News and events revolving around the ousting of CIA agent Valerie Plame.

Sunday, October 30, 2005 : TIME Magazine -- A Time To Regroup

Bloodied by scandal, setbacks and casualties, Bush is looking for fresh troops and a new battle plan

You have to wonder sometimes why Presidents even run for re-election, given how things usually turn out. Second terms have a way of veering into wild and menacing terrain, spiked with indictments and scandals and betrayal and grief. Some friends become less friendly because they know you are on your way to retirement while they are on their way to the next campaign. Your team gets tired, the ideas stale, and the fumes of power more toxic. It was through those badlands that President George W. Bush trudged last week, and for once he was walking alone. "The problem is that the President doesn't want to make changes," says a White House adviser who is not looking for a West Wing job, "but he's lost some of his confidence in the three people he listens to the most." Those three are his Vice President, Dick Cheney, whose top aide, I. Lewis (Scooter) Libby, has been charged with brazenly obstructing the investigation into who leaked the name of CIA officer Valerie Plame; Bush senior adviser Karl Rove, who while not indicted has still emerged as a player in the scandal; and chief of staff Andrew Card, who gets some of the blame for bungling the response to Hurricane Katrina and even more for the botched Supreme Court nomination of Harriet Miers. "All relationships with the President, except for his relationship with Laura, have been damaged recently," the White House adviser says. The closest aide who is undamaged is Secretary of State Condoleezza Rice—who is off minding the rest of the world—and, of course, Bush himself. "The funny thing is everybody's failing now, in which case perhaps it's time to look at George Bush's relationship with George Bush."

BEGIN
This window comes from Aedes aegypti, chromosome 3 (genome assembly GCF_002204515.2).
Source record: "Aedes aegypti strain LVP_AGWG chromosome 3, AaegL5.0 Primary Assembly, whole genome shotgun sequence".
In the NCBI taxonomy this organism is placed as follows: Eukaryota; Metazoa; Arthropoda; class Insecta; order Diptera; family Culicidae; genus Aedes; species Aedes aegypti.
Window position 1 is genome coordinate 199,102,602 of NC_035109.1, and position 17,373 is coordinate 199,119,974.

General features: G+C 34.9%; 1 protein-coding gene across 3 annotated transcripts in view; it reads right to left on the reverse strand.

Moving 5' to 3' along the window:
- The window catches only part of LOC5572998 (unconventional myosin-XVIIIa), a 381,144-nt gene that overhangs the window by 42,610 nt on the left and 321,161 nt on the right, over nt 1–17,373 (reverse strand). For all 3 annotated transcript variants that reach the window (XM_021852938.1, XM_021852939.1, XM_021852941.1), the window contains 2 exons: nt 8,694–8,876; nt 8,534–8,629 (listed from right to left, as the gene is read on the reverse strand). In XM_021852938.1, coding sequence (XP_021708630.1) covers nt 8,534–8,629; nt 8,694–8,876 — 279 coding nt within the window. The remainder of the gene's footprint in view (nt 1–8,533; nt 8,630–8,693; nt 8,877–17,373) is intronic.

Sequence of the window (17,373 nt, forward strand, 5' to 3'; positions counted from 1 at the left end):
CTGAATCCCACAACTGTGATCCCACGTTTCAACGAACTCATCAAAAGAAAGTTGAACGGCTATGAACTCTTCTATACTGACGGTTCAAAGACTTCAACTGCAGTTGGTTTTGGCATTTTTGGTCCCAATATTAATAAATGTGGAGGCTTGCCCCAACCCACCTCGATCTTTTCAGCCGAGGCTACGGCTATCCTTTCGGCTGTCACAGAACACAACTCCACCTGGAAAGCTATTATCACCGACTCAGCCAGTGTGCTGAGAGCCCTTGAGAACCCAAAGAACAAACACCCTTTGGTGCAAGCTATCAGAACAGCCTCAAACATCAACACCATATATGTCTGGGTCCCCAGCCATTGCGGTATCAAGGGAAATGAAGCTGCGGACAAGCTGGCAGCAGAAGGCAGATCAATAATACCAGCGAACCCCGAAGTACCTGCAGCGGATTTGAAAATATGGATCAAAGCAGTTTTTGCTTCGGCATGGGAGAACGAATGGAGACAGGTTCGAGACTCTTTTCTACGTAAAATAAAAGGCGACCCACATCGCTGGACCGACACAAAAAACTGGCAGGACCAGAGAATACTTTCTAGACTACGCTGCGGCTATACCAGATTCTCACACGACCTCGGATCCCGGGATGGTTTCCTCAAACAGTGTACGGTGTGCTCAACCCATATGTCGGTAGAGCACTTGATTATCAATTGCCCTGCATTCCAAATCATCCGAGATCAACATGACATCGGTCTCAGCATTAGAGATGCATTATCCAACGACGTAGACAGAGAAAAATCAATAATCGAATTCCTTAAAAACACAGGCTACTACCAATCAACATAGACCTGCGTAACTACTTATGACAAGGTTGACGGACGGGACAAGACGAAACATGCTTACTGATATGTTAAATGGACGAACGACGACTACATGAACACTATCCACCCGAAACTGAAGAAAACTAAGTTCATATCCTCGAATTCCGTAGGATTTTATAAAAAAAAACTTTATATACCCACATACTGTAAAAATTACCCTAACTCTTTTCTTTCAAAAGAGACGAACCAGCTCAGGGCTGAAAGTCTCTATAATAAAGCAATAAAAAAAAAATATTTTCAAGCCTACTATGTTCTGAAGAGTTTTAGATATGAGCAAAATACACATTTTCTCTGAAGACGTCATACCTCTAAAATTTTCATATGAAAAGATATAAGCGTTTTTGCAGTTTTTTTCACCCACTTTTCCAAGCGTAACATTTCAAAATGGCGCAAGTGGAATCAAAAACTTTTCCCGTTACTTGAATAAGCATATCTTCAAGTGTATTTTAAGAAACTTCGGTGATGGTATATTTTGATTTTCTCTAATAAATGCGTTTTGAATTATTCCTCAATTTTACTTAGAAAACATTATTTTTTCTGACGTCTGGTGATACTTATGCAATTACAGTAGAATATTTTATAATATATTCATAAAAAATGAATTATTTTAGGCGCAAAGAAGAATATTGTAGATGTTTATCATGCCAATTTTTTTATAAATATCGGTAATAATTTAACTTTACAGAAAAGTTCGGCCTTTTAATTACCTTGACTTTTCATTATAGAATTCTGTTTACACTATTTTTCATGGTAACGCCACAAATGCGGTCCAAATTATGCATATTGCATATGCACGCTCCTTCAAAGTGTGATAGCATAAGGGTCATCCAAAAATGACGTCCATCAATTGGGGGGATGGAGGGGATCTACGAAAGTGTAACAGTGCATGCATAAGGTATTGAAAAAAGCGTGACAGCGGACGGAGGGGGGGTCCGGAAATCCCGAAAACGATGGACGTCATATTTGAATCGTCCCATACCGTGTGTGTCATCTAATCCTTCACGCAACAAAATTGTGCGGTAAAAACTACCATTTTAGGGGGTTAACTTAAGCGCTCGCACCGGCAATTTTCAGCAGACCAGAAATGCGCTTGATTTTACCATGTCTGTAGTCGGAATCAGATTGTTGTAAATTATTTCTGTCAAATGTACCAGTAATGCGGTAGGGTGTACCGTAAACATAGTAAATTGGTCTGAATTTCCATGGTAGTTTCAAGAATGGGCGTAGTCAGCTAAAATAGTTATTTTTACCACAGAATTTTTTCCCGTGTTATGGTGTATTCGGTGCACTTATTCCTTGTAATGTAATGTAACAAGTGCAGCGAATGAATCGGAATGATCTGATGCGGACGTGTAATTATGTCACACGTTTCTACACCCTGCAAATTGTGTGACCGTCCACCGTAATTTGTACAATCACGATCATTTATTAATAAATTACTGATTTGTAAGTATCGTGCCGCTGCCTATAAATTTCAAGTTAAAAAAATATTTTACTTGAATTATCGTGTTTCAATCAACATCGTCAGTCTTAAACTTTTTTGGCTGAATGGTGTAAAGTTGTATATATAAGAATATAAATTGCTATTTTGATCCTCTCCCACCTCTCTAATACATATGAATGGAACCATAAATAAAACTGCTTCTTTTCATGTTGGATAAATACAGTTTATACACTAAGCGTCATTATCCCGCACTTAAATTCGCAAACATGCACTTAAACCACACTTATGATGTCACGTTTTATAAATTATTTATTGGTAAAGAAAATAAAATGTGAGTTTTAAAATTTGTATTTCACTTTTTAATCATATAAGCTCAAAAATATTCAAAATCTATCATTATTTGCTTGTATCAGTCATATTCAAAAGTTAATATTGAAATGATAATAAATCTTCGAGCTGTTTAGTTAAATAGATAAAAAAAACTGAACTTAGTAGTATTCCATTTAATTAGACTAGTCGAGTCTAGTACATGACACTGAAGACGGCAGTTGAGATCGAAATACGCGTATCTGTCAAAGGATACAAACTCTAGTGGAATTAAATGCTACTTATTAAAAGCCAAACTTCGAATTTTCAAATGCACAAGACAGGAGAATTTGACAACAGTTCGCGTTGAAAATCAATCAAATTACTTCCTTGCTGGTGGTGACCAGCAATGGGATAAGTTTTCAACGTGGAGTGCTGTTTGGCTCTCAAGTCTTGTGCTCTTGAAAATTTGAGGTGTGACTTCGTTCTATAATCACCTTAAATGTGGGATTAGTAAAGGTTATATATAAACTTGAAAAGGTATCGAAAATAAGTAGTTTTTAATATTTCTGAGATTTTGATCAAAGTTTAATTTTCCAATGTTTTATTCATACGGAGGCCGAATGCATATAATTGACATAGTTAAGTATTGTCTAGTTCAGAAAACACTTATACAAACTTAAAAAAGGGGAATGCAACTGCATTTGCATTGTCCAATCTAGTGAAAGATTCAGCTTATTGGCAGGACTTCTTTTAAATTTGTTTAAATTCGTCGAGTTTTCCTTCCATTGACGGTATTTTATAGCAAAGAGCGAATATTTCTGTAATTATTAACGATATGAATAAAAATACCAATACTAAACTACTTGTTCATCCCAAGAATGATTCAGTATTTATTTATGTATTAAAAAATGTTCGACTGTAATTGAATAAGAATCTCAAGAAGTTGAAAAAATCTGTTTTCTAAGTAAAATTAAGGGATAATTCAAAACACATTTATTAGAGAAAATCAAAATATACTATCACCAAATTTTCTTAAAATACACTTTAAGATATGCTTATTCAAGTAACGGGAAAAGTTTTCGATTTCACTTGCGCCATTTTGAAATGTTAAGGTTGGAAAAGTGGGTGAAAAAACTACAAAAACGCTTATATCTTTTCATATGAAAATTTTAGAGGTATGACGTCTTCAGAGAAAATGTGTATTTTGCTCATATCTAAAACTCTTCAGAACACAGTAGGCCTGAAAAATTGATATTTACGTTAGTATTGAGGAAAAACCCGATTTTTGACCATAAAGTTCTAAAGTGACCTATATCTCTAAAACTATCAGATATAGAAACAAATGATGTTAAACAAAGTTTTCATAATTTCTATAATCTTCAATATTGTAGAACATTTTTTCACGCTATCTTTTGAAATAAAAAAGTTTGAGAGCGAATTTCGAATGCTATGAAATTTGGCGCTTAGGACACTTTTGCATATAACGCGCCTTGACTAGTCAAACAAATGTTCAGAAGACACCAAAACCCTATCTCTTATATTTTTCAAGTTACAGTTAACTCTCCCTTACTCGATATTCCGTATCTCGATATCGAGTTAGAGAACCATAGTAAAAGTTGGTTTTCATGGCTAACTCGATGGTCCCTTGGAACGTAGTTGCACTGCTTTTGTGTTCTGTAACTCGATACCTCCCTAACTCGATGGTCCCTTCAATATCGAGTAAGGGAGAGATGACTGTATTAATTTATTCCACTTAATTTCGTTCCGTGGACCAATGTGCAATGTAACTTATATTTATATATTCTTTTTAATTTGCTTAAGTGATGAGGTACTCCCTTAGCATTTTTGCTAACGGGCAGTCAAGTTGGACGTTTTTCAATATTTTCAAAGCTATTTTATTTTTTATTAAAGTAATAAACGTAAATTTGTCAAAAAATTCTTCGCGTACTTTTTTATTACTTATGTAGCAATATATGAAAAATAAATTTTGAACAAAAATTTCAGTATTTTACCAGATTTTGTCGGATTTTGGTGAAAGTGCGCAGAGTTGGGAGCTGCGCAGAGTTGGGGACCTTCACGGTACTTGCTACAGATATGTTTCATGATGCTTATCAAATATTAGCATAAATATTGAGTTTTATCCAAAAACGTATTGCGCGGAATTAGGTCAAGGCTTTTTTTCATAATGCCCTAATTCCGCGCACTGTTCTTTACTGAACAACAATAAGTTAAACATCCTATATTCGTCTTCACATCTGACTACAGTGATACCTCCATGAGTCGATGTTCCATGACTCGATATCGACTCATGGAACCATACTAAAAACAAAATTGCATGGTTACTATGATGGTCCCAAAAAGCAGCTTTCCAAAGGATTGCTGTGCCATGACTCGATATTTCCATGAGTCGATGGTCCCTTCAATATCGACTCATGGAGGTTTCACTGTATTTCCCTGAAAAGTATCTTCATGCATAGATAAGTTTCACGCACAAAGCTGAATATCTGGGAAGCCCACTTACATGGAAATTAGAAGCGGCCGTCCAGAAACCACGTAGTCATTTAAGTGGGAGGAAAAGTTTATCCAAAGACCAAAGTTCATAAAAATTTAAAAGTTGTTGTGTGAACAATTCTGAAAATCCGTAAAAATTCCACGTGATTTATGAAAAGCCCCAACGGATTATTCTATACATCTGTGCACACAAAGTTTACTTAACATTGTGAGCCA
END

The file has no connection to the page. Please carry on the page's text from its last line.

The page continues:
Especially since, above all things, Bush values loyalty, both to his friends and to his own beliefs. He does not abandon either easily, so these next weeks pose an interesting dilemma. The thing about the wilderness is that if you stay there, you die. That's why the worst week of Bush's presidency actually brought with it a quiet sense of relief among some of his restless aides. "This has wakened them from their notion of infallibility," says a Bush adviser. Those who have been arguing for what would count in this White House as radical change—fresh faces, shiny plans, a wider exchange of ideas—felt that at last they had some leverage because Bush could no longer insist that everything was working just fine.

What no one can know but everyone can spin is whether this week marked a point of no return or a turning point. Top advisers have all but written off the rest of the year as a loss. The aim is to relaunch Bush's presidency in January with a new agenda rolled out in his State of the Union address, now that Social Security reform lies crumpled in a ditch. But to do that, he would need to adapt the style and system that served him well for four years but has now demonstrably failed; add new blood to a team that functions as a palace guard but not as an early-warning system or idea factory; and summon the charisma from his days as a candidate to reconnect with Americans in what has become his last campaign.